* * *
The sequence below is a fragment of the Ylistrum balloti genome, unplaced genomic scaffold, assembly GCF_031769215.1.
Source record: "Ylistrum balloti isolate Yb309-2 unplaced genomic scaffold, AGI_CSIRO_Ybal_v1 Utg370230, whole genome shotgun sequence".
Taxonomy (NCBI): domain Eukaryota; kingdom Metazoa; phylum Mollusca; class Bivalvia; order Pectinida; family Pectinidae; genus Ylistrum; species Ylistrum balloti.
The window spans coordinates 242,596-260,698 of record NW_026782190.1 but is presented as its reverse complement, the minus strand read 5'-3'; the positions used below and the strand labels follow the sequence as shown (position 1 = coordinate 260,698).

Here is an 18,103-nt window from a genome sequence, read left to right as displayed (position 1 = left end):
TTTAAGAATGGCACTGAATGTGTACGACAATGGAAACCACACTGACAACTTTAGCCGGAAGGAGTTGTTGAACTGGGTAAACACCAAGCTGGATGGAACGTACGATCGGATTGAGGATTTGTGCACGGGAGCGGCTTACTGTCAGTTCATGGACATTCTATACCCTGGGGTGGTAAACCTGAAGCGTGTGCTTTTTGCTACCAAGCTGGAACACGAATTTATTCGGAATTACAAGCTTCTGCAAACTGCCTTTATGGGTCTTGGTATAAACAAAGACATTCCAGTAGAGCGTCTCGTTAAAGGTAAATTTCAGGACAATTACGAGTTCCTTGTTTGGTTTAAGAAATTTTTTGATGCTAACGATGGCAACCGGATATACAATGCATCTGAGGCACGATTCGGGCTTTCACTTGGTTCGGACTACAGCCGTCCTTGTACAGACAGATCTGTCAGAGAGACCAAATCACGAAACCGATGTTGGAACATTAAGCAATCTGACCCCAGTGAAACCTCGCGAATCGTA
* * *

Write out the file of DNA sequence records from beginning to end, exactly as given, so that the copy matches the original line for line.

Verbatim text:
The sequence below is a fragment of the Ylistrum balloti genome, unplaced genomic scaffold, assembly GCF_031769215.1.
Source record: "Ylistrum balloti isolate Yb309-2 unplaced genomic scaffold, AGI_CSIRO_Ybal_v1 Utg370230, whole genome shotgun sequence".
Taxonomy (NCBI): domain Eukaryota; kingdom Metazoa; phylum Mollusca; class Bivalvia; order Pectinida; family Pectinidae; genus Ylistrum; species Ylistrum balloti.
The window spans coordinates 242,596-260,698 of record NW_026782190.1 but is presented as its reverse complement, the minus strand read 5'-3'; the positions used below and the strand labels follow the sequence as shown (position 1 = coordinate 260,698).

Here is an 18,103-nt window from a genome sequence, read left to right as displayed (position 1 = left end):
TTTAAGAATGGCACTGAATGTGTACGACAATGGAAACCACACTGACAACTTTAGCCGGAAGGAGTTGTTGAACTGGGTAAACACCAAGCTGGATGGAACGTACGATCGGATTGAGGATTTGTGCACGGGAGCGGCTTACTGTCAGTTCATGGACATTCTATACCCTGGGGTGGTAAACCTGAAGCGTGTGCTTTTTGCTACCAAGCTGGAACACGAATTTATTCGGAATTACAAGCTTCTGCAAACTGCCTTTATGGGTCTTGGTATAAACAAAGACATTCCAGTAGAGCGTCTCGTTAAAGGTAAATTTCAGGACAATTACGAGTTCCTTGTTTGGTTTAAGAAATTTTTTGATGCTAACGATGGCAACCGGATATACAATGCATCTGAGGCACGATTCGGGCTTTCACTTGGTTCGGACTACAGCCGTCCTTGTACAGACAGATCTGTCAGAGAGACCAAATCACGAAACCGATGTTGGAACATTAAGCAATCTGACCCCAGTGAAACCTCGCGAATCGTA